These types of verses (which were sung out loud at weddings and other events that celebrated life cycle moments) shocked a seventeenth-century German bishop named Paul Einhorn. He wrote, in his Historie lettice in 1649, “Afterwards such improper, brazen, and flippant songs were sung without interruption, day and night, that even the devil himself could not have devised and put forth anything more improper and lewd." The early modern European emphasis on enclosure and boundaries in a time when nation-states were trying to figure how religious institutions fit into their political and social goals spelt doom for many ancient customs that found profound value in the physical cycles of nature.

This was the time when the English Puritans banned the “heathenish” Christmas (albeit temporarily), Counter-Reformation popes covered up nudes, authorities everywhere burned witches and heretics and homosexuals at the stake, and Louis XIV proclaimed that he was the state, which meant vicious persecution and exile for the French Protestants (Huguenots). And a German bishop couldn't deal with euphemisms for genitalia!

It's interesting that it took a nationalist movement of resistance to rediscover and disseminate these songs, which have survived to this day even as new theocratic, nationalistic empires like Putin's Russia (and remember, Latvia had been part of the former Soviet Union) try to censor, subvert, control, and for LGBTQ persons, eliminate sexual expression.

SOURCES:

Wikipedia, entries on Krisjanis Barons, religion in Latvia, Christianization of Lithuania

Encyclopedia.com, entry on Dainas.

Muller, Jack, “How to Be Circumspect,” in Hard?: A Pictorial and Literary Study

Berzing, Bud, Songs of the Ancient Letts

Dryer, Richard. “Ovid in the Middle Ages,” at http://freepages.rootsweb.com/~aranar/genealogy/ovid.htm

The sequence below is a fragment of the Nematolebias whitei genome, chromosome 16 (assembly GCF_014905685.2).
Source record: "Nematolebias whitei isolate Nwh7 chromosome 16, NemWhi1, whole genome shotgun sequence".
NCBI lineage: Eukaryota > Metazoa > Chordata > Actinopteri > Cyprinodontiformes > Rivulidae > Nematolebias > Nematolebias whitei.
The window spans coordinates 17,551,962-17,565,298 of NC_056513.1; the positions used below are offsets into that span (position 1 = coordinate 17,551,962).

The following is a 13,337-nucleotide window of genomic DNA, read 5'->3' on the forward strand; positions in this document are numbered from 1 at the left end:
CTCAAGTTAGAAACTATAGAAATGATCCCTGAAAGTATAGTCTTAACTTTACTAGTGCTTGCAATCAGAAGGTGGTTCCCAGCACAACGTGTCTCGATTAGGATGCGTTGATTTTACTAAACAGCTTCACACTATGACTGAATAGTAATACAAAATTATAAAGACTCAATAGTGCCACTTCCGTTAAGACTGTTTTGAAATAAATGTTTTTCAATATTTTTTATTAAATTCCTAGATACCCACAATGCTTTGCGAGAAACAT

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Ear

 

Shirtless guy with sexy ears


I enjoyed sex with this guy off and on for some time in the nineties (both “vanilla” and BDSM), and one time when we were making out in his van he began to blow in my ear. The action itself doesn't really get me a woody, but as part of the whole erotic foreplay it definitely added something to the experience as a whole. 

Now, the ear itself doesn't strike me as being particularly erotic, but what it is supposed to do, transmit sounds, can add so much excitement, especially in BDSM sensory play. I used to like (and still do, but I am the “binder,” not the “bindee”) being bound and hooded and hearing the dominant sound of boots walking around the dungeon, For me, the sound of power is the sound of hard-heeled boots, and I've noticed lately that men's boots and shoes usually possess rubber heels to mute the sound. Why? I wonder, when the same does not apply to women's footwear (that's another blog). 

And of course there's dirty talk, which can occur even in more conventional sex scenes. Or doing it with music in the background. It takes great mental concentration and keen listening to try and time your orgasm to the climax of Wagner's Liebestod (I know from experience.) 

Overall, some people experience reality through hearing, some are more visual, some are more tactile. Still, what about more directly physical interactions with the ear itself? 

Blowing in the ear combines both a tactile and a hearing sensation, but then there's also guys who like to nibble on the ear (something my cat does, in her case a sign of affection as well as impatience, play with me, feed me). 
 

Ear nibbling

Maybe it's getting down to something really primal, the nibbling, but the ear of course features significantly in so many other cultural contexts. 

As a child, I was fascinated by the pointed ears of Spock, and all those elves and fairies sported them as well. Perhaps just changing slightly a feature of the ear was enough to evoke images of otherworldly power and knowledge. (And to set the record straight, Tolkien's elves, regardless of the movie's visualization of them, did not have pointed ears. See Appendix F of The Return of the King.) 
 

Spock's ears

 

Legolas' ears


And let's not forget the legendary Carol Burnett who would tug on her ear at the end of each show (one time I remember she pulled an earring off while doing so!). It originated as a signal to her grandmother because Carol in her early days at the Gary Moore Show couldn't shout out, “Hey, Nanny, are you watching?” She always knew her beloved “Nanny” was watching her famous granddaughter, and even after Nanny passed, she kept that signal as a way of connecting with that memory. 
 

Carol Burnett tugging her ear